Can you dis­miss an employ­ee for a Face­book post?

In brief – Post­ings on social media can have con­se­quences for employees

An employ­ee who thinks that they may say what they want about their employ­er on Face­book with total immu­ni­ty from con­se­quences is fool­ish, accord­ing to Fair Work Aus­tralia (FWA).

The rise of social media

Social net­work­ing sites such as Face­book and Twit­ter are increas­ing­ly tak­ing up the time spent by Aus­tralians on the inter­net. Accord­ing to research con­duct­ed by Nielsen in mid-2010, the aver­age time spent by an Aus­tralian on social media is almost sev­en hours per month.

This increas­ing use of social media presents both oppor­tu­ni­ties and risks for busi­ness­es. Many busi­ness­es have now incor­po­rat­ed social media into their mar­ket­ing strat­e­gy in order to attract new clients and increase engage­ment with exist­ing ones.

How­ev­er, the rise of social media is a dou­ble-edged sword for com­pa­nies, because their employ­ees can tar­nish the rep­u­ta­tion of the busi­ness and its brands by post­ing defam­a­to­ry or offen­sive sta­tus updates and upload­ing inap­pro­pri­ate pho­tos. The ques­tion for employ­ers is whether they can dis­miss an employ­ee for doing this.

Sal­ly-Anne Fitzger­ald v Dian­na Smith T/A Escape Hair Design

Ms Fitzger­ald was employed as a hair­dress­er by Escape Hair Design.

Pri­or to the Christ­mas break, Escape Hair Design issued a warn­ing to Ms Fitzger­ald in rela­tion to her punc­tu­al­i­ty because she had arrived at work late and left ear­ly on a num­ber of occa­sions. Escape Hair Design made a pay­ment to her con­sist­ing of her hol­i­day pay and bonus.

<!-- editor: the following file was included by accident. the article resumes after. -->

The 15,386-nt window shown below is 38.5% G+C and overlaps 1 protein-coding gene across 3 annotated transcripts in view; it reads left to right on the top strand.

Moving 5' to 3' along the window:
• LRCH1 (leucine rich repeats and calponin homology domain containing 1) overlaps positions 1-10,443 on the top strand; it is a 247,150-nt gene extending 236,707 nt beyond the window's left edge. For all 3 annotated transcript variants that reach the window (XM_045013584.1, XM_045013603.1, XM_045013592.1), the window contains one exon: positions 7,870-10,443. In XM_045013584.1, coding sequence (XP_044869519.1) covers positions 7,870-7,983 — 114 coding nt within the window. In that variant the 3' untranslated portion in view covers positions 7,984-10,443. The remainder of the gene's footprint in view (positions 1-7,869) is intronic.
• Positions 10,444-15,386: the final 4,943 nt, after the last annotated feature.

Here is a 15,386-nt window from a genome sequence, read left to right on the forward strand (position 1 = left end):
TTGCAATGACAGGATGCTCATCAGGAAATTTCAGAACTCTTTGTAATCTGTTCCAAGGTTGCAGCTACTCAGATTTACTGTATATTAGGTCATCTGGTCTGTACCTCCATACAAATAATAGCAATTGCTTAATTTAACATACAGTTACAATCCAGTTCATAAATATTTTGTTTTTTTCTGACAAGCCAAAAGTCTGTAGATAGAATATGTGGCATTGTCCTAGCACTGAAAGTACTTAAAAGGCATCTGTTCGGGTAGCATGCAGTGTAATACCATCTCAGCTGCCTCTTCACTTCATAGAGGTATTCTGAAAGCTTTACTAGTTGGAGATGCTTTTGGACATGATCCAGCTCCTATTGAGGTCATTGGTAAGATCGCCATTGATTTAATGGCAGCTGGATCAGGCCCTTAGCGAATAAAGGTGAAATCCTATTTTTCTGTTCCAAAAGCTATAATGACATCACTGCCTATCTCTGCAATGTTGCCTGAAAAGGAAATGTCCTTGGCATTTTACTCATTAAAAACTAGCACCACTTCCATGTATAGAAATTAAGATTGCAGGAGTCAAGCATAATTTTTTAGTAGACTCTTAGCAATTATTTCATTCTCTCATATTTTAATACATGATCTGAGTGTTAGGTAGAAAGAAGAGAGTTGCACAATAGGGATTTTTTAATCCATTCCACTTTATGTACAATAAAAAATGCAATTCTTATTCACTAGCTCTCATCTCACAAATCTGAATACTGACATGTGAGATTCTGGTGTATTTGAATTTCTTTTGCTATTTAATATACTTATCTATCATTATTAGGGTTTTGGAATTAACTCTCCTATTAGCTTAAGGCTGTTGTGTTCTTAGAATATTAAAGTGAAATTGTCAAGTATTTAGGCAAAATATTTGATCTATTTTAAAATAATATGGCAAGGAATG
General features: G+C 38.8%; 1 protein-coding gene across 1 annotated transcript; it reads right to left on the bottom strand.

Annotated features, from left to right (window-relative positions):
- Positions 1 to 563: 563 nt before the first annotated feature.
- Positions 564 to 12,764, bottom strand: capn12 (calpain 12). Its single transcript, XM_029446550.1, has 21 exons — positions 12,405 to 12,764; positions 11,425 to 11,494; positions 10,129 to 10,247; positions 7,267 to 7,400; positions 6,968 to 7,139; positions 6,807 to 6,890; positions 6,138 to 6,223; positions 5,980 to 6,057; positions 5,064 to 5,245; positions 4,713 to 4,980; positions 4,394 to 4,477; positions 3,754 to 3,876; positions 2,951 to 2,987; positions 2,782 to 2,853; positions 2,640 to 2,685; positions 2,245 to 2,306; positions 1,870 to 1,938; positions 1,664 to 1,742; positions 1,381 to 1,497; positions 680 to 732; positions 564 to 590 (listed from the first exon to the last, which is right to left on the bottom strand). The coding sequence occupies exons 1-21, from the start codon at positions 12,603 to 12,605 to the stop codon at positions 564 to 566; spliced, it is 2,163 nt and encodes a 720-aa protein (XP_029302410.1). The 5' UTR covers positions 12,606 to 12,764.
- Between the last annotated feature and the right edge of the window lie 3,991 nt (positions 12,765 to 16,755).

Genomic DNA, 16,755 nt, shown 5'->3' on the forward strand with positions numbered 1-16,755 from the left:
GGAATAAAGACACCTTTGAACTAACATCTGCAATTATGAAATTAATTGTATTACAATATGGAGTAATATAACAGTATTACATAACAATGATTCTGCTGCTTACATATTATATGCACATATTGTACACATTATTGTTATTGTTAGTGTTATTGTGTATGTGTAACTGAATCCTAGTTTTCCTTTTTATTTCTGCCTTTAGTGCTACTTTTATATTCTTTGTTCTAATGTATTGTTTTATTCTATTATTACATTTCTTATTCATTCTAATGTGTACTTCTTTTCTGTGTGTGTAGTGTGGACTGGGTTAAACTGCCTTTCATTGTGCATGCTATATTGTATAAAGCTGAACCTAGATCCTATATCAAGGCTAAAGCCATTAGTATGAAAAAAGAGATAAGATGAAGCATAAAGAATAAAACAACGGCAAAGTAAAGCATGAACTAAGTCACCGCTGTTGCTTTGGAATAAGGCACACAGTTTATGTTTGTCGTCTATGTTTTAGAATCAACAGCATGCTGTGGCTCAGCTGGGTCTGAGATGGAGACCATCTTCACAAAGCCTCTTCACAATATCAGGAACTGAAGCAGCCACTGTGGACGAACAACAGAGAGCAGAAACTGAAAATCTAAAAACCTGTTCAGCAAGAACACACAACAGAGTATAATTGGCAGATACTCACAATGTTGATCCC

Ms Fitzger­ald was upset by both the warn­ing and the pay­ment because she was not paid for the hol­i­day break and felt that she was enti­tled to a larg­er bonus. She post­ed on her Face­book pro­file: Xmas bonus’ along side a job warn­ing, fol­lowed by no hol­i­day pay!!! Whoooooo! The Hair­dress­ing Indus­try rocks man!!! Awesome!!!”

The own­er of the busi­ness, Dian­na Smith, first became aware of Ms Fitzgerald’s post in Jan­u­ary 2010 but did not to take any imme­di­ate action.

How­ev­er, ten­sions came to a head in Feb­ru­ary when a close friend of Ms Fitzgerald’s died. In agree­ment with Ms Smith, Ms Fitzger­ald took a week off work. Upon her return she was clear­ly not cop­ing well. With­out Ms Smith’s approval, Ms Fitzger­ald re-booked her client appoint­ments for the near future so that they were consecutive.

When Ms Fitzger­ald arrived at work on the fol­low­ing day, she was sur­prised to find that her key would not unlock the door. Ms Smith sub­se­quent­ly hand­ed Ms Fitzger­ald a ter­mi­na­tion let­ter which jus­ti­fied the ter­mi­na­tion on the basis of, amongst oth­er things, pub­lic dis­play of dis­sat­is­fac­tion of base of employ­ment — Facebook”.

Valid rea­son for dismissal

Ms Fitzger­ald lodged an unfair dis­missal claim with FWA. The cen­tral issue was whether Escape Hair Design had a valid rea­son for the dismissal.

FWA set out the guid­ing prin­ci­ple that a valid rea­son is one which is sound, defen­si­ble and well found­ed” and not capri­cious, fan­ci­ful, spite­ful or prejudiced’ ”.

Face­book posts are pub­lic comments

FWA recog­nised the seri­ous­ness of Ms Fitzgerald’s Face­book post, observ­ing the increas­ing ten­den­cy of employ­ees to use social net­work­ing sites to dis­play their dis­sat­is­fac­tion with their employ­er and acknowl­edg­ing that a Face­book post is a pub­lic com­ment because it can be seen by an uncon­trol­lable num­ber of peo­ple” and remains on Face­book until removed”.